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New universal credit assessment period regulations

16 November 2020
New universal credit regulations come in to force today. This follows our successful legal case concerning people paid monthly getting two wages in one UC assessment period.

New research: the Cost of a Child in 2020 shows need to keep ‘Covid-19 bonus’ in universal credit and tax credits

29 October 2020
The Covid-19 temporary £20 per week increase in universal credit and working tax credits has enabled some low-paid working families with full-time jobs to get close to – or even just above – a minimum acceptable standard of living (or MIS, a no-frills, but adequate standard of living ), new research for Child Poverty Action Group (CPAG) shows.

Mind the Gaps: Social security during the pandemic

21 August 2020
We have seen a significant government response to the financial hit many have faced because of the coronavirus – from the job retention scheme and self-employed income support scheme to the increase in universal credit (UC) and tax credits. While many families will have benefited from the stability and certainty these welcome interventions have given them, they have not been comprehensive. We are always most worried about the people who fall through the gaps.

Covid-capped

06 August 2020
Number of households hit by benefit cap doubles since Covid-19 - many families hit by wage drops and loss of benefits.

Unemployment support post Covid: learning from the job retention scheme

13 May 2020
Yesterday, the Chancellor announced that the job retention scheme will continue until October. This will be a huge relief to the 7.5 million workers who rely on support from the scheme, and will avert a huge second surge in unemployment as a result of the crisis, which is already set to rise to it’s highest level for 25 years. This extension is welcome, but there is no reason why more generous unemployment benefits couldn’t exist in the UK permanently.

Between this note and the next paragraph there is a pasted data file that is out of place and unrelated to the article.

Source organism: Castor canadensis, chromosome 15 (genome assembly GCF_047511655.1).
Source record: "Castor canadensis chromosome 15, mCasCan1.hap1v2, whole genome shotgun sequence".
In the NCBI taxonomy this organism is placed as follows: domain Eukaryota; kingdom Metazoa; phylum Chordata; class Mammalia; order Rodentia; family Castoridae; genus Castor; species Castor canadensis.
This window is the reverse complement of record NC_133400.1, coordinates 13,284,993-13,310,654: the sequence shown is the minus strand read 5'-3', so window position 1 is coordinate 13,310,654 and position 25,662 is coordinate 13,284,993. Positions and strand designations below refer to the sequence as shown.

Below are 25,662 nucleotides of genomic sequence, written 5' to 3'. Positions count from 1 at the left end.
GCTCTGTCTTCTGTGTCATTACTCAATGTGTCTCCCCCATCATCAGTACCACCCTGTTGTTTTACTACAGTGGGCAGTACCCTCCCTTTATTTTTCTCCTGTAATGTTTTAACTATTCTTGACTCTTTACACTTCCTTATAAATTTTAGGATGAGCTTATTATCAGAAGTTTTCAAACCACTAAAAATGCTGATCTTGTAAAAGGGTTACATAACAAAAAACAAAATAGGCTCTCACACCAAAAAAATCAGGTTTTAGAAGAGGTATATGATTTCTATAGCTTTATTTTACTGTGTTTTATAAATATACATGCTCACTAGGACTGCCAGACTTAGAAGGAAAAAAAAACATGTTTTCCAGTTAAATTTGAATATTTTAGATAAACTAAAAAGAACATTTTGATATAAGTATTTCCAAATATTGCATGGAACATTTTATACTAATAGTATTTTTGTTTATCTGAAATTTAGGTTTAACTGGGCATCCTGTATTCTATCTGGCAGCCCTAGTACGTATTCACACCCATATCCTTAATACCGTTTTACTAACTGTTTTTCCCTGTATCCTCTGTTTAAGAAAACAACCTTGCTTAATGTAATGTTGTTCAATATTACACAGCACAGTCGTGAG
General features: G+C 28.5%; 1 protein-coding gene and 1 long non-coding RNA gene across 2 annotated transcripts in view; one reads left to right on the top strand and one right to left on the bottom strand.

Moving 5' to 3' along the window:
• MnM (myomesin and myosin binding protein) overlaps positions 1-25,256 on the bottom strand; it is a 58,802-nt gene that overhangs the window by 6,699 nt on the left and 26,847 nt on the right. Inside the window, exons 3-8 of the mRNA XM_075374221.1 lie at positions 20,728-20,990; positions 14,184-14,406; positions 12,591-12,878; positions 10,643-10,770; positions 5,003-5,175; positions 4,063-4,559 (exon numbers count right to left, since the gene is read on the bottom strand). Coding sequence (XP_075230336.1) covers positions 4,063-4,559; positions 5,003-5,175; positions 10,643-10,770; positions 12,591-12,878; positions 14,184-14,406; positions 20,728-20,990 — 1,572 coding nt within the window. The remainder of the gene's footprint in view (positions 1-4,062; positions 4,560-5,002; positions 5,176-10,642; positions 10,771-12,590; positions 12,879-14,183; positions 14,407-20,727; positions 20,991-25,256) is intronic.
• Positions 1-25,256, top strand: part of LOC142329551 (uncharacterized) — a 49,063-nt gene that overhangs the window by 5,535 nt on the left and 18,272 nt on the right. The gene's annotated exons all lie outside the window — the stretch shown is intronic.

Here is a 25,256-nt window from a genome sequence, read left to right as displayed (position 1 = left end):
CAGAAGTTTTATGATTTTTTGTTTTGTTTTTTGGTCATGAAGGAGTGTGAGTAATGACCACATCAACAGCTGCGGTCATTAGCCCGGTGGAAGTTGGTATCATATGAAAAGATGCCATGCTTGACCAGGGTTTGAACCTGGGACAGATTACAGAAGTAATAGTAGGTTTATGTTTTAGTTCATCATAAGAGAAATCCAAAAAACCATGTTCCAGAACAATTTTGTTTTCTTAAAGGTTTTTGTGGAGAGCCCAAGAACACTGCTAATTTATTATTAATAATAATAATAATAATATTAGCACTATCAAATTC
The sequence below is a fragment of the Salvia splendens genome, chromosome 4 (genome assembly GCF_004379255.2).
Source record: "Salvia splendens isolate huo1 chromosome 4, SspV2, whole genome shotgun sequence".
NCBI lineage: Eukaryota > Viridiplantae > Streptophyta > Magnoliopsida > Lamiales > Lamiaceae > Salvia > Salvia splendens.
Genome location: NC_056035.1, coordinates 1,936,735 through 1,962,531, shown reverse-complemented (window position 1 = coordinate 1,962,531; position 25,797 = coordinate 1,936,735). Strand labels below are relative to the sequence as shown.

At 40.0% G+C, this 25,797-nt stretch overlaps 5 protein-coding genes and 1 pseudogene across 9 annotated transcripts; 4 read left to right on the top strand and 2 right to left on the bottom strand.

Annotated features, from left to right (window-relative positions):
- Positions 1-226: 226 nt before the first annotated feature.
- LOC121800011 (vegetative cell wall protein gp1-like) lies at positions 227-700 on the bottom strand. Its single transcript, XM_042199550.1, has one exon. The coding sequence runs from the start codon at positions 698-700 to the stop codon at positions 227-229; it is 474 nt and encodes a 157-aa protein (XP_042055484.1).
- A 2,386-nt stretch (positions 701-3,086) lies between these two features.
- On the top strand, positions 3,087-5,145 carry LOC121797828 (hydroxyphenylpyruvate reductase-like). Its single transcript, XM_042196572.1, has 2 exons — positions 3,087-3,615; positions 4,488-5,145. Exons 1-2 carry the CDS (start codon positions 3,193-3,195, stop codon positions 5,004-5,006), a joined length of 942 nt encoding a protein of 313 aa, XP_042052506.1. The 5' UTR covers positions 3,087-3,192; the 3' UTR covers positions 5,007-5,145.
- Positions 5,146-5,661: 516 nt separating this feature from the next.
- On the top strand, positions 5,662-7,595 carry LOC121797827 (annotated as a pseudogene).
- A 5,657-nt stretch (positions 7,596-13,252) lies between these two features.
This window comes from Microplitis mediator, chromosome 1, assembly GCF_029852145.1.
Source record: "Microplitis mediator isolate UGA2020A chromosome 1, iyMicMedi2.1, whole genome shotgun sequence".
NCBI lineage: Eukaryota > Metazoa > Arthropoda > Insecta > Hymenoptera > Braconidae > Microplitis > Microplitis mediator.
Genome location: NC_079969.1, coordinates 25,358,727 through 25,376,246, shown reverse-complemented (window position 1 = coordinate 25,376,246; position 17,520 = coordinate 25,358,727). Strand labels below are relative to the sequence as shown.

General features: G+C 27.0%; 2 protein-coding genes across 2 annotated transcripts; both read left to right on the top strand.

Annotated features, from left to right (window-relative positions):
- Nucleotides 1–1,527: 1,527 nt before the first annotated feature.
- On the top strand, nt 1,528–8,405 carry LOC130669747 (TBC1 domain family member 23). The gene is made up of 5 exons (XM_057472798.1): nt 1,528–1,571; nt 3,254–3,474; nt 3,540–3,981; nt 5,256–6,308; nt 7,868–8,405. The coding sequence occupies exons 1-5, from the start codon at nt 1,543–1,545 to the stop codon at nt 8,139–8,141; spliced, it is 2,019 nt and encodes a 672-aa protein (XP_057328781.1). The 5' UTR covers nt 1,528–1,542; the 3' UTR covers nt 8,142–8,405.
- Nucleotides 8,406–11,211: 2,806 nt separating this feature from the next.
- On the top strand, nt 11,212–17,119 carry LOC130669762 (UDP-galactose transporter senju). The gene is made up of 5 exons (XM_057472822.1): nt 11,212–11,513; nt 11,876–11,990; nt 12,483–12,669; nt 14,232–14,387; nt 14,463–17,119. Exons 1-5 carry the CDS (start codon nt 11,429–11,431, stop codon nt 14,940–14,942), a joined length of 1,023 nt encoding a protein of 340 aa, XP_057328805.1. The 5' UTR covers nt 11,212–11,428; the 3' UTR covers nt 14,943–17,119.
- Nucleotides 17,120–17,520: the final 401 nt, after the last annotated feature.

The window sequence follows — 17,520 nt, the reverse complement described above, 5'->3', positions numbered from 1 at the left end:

Families hit harder because nothing for children in Covid-19 response

12 May 2020
Covid-19 has clearly had a massive impact on household incomes in the UK. Millions of people have lost their job and millions more have been furloughed. It will take a while to understand the complete effect of Covid on household incomes but some initial quantitative findings can help shed light on the effect of the pandemic on families.

Mind the gaps – reporting on families’ incomes during the pandemic

09 April 2020
The government has taken some giant leaps in recent weeks to help those affected by the coronavirus pandemic. We have seen the announcement of the Jobs Retention Scheme, support for self-employed people, and increases to certain benefits. But there is still more to be done.

Budget 2020: families need more support in health and in sickness

11 March 2020
Commenting on today’s Budget, Chief Executive of Child Poverty Action Group, Alison Garnham said: "New Corona virus emergency measures on Statutory Sickness Pay, employment support allowance and universal credit are welcome but low-income families need support in health and in sickness. When it comes to the nation’s longer-term priorities, action on poverty must trump potholes and pubs. We need to properly re-invest in our social infrastructure."

Is food the right response to child hunger?

13 January 2020
A Mori poll for the Trussell Trust, published on 16 October in the Daily Mirror, showed more than half the British public think food banks are an embarrassment to this country and 7 in 10 think they should not exist in a modern society. They think it’s the government’s responsibility to deal with it. They are right. More people than ever, 21%, say ‘poverty and inequality’ is the most important issue facing Britain - the highest rate since 1997.

Upfront for families? Childcare costs in universal credit

29 October 2019
For many families upfront childcare costs are a significant barrier to work. Under tax credits, parents can get financial support for upfront childcare costs. However, under universal credit any help with childcare is paid retrospectively. This is a big problem as the majority of childcare requires parents to pay for a month/term in advance.